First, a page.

Russian and later Soviet cinema was a hotbed of invention in the period immediately following 1917, resulting in world-renown films such as The Battleship Potemkin by Sergei Eisenstein. Eisenstein was a student of filmmaker and theorist Lev Kuleshov, who developed the Soviet montage theory of film editing at the world’s first film school, the All-Union Institute of Cinematography. Dziga Vertov, whose kino-glaz (“film-eye”) theory—that the camera, like the human eye, is best used to explore real life—had a huge impact on the development of documentary filmmaking and cinema realism. The subsequent state policy of socialist realism somewhat limited creativity, however, many Soviet films in this style were artistically successful, like Chapaev, The Cranes Are Flying, and Ballad of a Soldier.
The 1960s and 1970s saw a greater variety of artistic styles in the Soviet cinema. Eldar Ryazanov’s and Leonid Gaidai’s comedies of that time were immensely popular, with many of the catch phrases still in use today. In 1961–68 Sergey Bondarchuk directed an Oscar-winning film adaptation of Leo Tolstoy’s epic War and Peace, which was the most expensive film ever made. In 1969, Vladimir Motyl’s White Sun of the Desert was released, a very popular film in a genre of western; the film is traditionally watched by cosmonauts before any trip into space.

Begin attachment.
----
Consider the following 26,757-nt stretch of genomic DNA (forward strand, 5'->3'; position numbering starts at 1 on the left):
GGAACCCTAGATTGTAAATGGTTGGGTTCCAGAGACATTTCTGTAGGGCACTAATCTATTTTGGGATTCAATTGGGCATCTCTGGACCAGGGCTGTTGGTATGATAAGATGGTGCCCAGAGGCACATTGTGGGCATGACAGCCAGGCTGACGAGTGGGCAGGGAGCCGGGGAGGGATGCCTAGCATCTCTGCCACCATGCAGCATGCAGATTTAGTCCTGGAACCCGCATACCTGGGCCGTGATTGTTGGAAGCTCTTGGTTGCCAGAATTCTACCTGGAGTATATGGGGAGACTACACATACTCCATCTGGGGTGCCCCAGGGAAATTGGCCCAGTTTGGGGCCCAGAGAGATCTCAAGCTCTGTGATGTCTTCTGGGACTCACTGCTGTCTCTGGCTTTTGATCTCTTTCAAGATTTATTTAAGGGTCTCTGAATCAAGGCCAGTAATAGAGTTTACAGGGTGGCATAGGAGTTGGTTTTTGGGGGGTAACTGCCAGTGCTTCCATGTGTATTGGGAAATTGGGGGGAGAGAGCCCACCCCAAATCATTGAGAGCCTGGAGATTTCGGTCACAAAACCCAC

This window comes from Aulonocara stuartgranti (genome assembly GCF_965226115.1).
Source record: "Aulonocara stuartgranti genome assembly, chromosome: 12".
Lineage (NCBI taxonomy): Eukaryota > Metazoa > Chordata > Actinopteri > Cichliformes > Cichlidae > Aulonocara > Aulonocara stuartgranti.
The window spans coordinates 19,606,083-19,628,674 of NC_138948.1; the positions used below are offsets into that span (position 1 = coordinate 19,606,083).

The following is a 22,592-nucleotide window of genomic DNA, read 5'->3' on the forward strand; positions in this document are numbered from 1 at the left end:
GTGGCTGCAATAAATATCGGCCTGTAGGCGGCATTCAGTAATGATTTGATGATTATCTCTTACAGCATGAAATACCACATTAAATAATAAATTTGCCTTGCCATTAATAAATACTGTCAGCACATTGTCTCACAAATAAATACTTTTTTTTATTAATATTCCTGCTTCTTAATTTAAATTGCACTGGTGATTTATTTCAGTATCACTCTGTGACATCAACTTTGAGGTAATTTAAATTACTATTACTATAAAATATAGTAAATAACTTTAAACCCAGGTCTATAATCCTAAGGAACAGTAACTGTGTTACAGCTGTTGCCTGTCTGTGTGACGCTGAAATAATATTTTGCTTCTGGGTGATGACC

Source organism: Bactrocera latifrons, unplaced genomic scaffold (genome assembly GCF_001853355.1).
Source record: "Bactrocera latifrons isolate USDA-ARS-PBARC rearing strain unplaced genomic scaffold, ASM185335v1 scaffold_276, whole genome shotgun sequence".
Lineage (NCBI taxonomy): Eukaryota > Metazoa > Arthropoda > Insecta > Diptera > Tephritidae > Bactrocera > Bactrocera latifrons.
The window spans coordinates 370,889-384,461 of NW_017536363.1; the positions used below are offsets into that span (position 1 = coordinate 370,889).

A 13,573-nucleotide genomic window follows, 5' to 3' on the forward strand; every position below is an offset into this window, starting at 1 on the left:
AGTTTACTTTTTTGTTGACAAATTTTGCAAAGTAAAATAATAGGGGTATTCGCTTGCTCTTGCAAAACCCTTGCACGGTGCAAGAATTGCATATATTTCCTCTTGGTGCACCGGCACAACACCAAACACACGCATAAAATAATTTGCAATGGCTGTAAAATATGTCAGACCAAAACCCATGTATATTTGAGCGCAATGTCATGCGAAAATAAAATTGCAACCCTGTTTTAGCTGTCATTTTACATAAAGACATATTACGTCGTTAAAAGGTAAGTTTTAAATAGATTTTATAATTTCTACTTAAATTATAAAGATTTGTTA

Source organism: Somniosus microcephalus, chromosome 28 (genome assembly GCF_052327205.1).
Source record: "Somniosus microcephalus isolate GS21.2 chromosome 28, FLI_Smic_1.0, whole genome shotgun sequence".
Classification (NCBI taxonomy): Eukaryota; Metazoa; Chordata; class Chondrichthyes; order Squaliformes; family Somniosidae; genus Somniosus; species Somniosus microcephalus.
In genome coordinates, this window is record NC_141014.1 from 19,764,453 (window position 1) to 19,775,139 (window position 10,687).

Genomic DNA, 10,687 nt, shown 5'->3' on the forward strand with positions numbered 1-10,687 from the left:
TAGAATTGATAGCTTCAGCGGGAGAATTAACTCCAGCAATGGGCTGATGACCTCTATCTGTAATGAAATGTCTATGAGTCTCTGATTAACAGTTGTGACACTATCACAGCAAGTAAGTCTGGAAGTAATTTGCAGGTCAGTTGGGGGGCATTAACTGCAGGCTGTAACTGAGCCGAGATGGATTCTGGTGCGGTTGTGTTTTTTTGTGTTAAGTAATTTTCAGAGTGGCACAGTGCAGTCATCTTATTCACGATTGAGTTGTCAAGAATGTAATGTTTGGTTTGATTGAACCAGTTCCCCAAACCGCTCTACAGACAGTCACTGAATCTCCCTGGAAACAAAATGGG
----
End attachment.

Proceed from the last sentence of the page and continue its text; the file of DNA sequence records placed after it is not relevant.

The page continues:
Shukhov Tower in Moscow served for the early radio and TV broadcasting Russian animation dates back to the late Russian Empire times. During Soviet era, Soyuzmultfilm studio was the largest animation producer. Soviet animators developed a great variety of pioneering techniques and aesthetic styles, with prominent directors including Ivan Ivanov-Vano, Fyodor Khitruk, and Aleksandr Tatarsky. Many Soviet cartoon heroes, such as the Russian-style Winnie-the-Pooh, cute little Cheburashka, Wolf, and Hare from Nu, Pogodi! are iconic images in Russia and many surrounding countries.
The late 1980s and 1990s were a period of crisis in Russian cinema and animation. Although Russian filmmakers became free to express themselves, state subsidies were drastically reduced, resulting in fewer films produced. The early years of the 21st century have brought increased viewership and subsequent prosperity to the industry on the back of the economic revival. Production levels are already higher than in Britain and Germany. Russia’s total box-office revenue in 2007 was $565 million, up 37% from the previous year In 2002 the Russian Ark became the first feature film ever to be shot in a single take. The traditions of Soviet animation were developed recently by such directors as Aleksandr Petrov and studios like Melnitsa Animation.
Russia was among the first countries to introduce radio and television. While there were few channels in the Soviet time, in the past two decades many new state and privately owned radio stations and TV channels appeared. In 2005 a state-run English-language Russia Today TV started broadcasting, and its Arabic version Rusiya Al-Yaum was launched in 2007.